A First Look at the Book Module and Map Module in Adobe Photoshop Lightroom 4
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The Book module, also new in Lightroom 4, delivers a suite of layout and type tools to help you create sophisticated photo book designs that can either be uploaded directly from Lightroom for printing through the online book vendor Blurb, or saved to PDF and printed on your own printer. You can work with a multi-page preview of your layout, focus on your design spread-by-spread, or view single pages in the Book module’s central work area, switching between these viewing modes and moving through the pages of your book using the controls in the Toolbar.
In the left panel group, the Preview panel displays a thumbnail preview of the page or spread you’re editing and helps you to navigate the layout when you’re working at high magnification. The Collections panel provides easy access to your photo collections and saved book designs. The right panel group presents the tools and controls you’ll use to customize your photo book. Once you’ve chosen from size, cover style, and paper type options, you can either have Lightroom generate a layout and place your photos automatically or choose from a wide range of preset page templates, and then tweak your design with the controls in the Page, Guides, Cell, and Background panels. The Caption and Type panels let you customize page and photo captions and edit type characteristics for titles and body text. The Book module Filmstrip has markers to show which images are included in your layout.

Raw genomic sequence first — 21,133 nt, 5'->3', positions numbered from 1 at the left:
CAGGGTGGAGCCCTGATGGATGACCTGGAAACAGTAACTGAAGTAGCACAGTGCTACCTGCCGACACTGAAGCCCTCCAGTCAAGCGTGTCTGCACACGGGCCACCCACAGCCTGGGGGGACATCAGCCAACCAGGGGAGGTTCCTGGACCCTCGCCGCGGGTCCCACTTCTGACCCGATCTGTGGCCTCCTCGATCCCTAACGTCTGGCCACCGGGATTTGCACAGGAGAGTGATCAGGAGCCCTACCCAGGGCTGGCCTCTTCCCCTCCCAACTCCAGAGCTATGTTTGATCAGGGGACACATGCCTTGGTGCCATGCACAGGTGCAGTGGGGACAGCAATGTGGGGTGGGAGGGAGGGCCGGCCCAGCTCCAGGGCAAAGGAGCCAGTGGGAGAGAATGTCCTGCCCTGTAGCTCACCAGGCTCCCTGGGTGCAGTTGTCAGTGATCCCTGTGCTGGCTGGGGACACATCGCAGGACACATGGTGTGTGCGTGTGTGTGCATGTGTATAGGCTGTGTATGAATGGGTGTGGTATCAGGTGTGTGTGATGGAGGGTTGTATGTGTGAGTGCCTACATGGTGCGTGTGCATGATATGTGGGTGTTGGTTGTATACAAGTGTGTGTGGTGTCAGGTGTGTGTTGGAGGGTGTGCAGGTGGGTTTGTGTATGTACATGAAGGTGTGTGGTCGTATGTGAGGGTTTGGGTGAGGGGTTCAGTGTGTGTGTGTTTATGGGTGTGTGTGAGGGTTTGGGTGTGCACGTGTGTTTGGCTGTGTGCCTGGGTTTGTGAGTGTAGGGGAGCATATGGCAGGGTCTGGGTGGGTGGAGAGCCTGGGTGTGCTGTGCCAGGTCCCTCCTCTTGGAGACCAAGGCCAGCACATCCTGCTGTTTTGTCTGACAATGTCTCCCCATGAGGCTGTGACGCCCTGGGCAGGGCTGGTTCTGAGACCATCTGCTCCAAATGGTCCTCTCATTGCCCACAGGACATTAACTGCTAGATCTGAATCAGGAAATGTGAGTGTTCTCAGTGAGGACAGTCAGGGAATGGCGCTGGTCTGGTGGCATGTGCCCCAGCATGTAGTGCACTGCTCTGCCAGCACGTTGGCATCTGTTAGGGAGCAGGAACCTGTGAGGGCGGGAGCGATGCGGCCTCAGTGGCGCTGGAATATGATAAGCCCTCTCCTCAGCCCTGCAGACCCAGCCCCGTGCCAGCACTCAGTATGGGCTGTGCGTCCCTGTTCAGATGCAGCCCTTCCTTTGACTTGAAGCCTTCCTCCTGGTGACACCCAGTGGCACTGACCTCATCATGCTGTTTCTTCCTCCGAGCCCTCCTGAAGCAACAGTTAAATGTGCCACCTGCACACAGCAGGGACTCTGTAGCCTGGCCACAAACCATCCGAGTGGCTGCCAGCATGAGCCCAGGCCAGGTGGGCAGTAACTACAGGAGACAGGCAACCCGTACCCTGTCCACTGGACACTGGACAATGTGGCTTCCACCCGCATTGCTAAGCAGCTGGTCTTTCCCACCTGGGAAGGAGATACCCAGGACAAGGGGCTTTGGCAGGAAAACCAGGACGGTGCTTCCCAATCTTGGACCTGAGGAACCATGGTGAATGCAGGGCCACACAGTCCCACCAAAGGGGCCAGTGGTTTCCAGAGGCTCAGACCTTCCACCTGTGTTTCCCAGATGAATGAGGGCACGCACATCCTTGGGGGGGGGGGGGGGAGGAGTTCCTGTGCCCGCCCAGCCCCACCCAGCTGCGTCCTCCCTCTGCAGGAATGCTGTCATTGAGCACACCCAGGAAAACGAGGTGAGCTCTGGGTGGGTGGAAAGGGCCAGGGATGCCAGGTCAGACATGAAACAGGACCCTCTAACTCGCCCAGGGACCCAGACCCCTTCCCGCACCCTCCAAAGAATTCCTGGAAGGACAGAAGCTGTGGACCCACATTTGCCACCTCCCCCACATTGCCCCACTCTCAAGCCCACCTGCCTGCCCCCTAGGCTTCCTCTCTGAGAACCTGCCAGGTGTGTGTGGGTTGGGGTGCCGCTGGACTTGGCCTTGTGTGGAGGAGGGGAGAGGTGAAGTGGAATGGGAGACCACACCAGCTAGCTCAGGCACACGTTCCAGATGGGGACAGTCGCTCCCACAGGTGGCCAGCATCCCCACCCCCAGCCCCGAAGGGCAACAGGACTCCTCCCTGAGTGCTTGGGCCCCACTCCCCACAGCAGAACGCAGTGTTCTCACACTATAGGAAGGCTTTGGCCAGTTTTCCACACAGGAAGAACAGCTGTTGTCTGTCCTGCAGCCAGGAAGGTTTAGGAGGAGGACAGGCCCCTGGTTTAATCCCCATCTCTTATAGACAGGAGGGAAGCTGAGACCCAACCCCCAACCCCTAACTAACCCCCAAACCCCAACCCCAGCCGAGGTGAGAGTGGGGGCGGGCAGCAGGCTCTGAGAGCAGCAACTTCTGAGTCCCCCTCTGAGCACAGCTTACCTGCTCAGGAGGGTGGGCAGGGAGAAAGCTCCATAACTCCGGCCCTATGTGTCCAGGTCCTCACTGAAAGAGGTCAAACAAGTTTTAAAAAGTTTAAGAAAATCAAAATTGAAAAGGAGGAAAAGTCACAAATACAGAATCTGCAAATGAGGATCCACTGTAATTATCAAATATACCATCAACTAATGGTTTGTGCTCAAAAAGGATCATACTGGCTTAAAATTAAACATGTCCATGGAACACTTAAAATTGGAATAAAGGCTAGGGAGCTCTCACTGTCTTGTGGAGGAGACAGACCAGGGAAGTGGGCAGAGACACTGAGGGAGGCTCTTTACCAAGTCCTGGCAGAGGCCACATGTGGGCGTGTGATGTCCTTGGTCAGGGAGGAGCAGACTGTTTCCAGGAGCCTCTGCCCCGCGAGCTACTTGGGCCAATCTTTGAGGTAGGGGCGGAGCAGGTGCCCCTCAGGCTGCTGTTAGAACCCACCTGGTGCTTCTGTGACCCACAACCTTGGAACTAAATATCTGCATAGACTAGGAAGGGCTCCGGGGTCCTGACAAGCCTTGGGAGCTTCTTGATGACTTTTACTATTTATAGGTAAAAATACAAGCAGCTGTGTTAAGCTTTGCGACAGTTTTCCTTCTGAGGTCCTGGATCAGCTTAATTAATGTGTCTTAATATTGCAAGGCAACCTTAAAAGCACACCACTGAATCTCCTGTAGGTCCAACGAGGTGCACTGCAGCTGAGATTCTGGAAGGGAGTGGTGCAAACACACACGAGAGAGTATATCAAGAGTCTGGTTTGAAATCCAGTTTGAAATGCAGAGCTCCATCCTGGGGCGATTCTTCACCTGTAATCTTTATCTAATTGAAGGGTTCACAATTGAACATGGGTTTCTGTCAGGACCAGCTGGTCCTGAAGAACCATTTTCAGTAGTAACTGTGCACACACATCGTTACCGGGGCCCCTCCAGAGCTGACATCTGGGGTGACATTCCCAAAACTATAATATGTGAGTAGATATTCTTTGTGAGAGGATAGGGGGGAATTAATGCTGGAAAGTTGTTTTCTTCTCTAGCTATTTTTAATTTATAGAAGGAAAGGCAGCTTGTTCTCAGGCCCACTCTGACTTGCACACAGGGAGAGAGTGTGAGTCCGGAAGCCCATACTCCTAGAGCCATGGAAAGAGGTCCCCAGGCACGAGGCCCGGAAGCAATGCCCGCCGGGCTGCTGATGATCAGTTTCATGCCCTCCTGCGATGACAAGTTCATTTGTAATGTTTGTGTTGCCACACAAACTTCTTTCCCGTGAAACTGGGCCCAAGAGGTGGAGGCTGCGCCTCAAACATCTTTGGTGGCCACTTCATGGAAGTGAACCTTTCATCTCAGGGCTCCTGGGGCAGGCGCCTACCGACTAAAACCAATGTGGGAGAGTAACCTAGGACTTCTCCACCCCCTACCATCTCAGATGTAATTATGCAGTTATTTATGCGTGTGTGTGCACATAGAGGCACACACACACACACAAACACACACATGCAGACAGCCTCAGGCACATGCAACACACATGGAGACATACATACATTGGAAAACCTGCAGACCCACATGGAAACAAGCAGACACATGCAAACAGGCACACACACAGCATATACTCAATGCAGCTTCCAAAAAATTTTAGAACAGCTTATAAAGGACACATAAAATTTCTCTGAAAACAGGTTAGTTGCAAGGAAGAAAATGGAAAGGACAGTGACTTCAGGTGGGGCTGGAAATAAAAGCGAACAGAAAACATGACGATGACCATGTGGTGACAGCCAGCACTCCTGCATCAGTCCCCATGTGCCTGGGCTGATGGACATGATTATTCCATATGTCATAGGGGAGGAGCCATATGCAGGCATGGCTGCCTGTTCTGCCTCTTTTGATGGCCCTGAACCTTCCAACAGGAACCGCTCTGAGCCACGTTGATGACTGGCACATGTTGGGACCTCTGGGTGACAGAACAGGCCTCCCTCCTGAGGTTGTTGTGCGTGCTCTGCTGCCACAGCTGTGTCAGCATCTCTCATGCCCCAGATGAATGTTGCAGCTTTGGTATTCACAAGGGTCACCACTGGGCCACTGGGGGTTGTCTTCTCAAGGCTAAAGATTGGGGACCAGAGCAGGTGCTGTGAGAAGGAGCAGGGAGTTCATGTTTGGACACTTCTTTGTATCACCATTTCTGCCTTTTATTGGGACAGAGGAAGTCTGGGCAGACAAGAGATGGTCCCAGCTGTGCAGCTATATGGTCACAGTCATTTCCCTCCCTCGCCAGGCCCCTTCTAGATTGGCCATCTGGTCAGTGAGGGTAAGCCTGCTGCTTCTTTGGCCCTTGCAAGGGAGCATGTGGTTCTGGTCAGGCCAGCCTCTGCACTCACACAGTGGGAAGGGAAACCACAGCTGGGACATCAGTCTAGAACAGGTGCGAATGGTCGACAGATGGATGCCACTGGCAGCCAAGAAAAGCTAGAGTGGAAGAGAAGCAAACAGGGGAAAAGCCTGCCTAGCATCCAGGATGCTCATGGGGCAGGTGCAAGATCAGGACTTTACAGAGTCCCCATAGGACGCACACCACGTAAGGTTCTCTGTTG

Organizing photos by location
Lightroom 4 introduces geotagging in the new Map module, where you can see exactly where your photos were captured on a Google map, and search and filter the images in your library by location.
Photos that were captured with a camera or phone that records GPS coordinates will appear on the map automatically. You can easily add location metadata to images captured without GPS information by dragging them directly onto the map from the Filmstrip, or by having Lightroom match their capture times to a tracklog exported from a mobile device.
- In the Library module, click the Import button below the left panel group.
- If the Import dialog box appears in compact mode, click the Show More Options button at the lower left of the dialog box to see more options.
- Under Source at the left of the Import dialog box, navigate to and select the LR4CIB > Lessons > LR4CIB GPS folder. Make sure that both of the images in the LR4CIB GPS folder are checked for import. In the import options picker above the thumbnail previews, click Add to add the imported photos to your catalog without moving or copying them. In the Apply During Import panel at the right, type Lesson 5, GPS in the Keywords text box, and then click Import.
- In the Grid view or the Filmstrip, select the image Audreys_House.jpg, and then click Map in the module picker across the top of the workspace.
Working in the Map module
Lightroom has automatically plotted the photo’s location by reading the GPS metadata embedded in the image file. The mapped location is marked by a colored pin.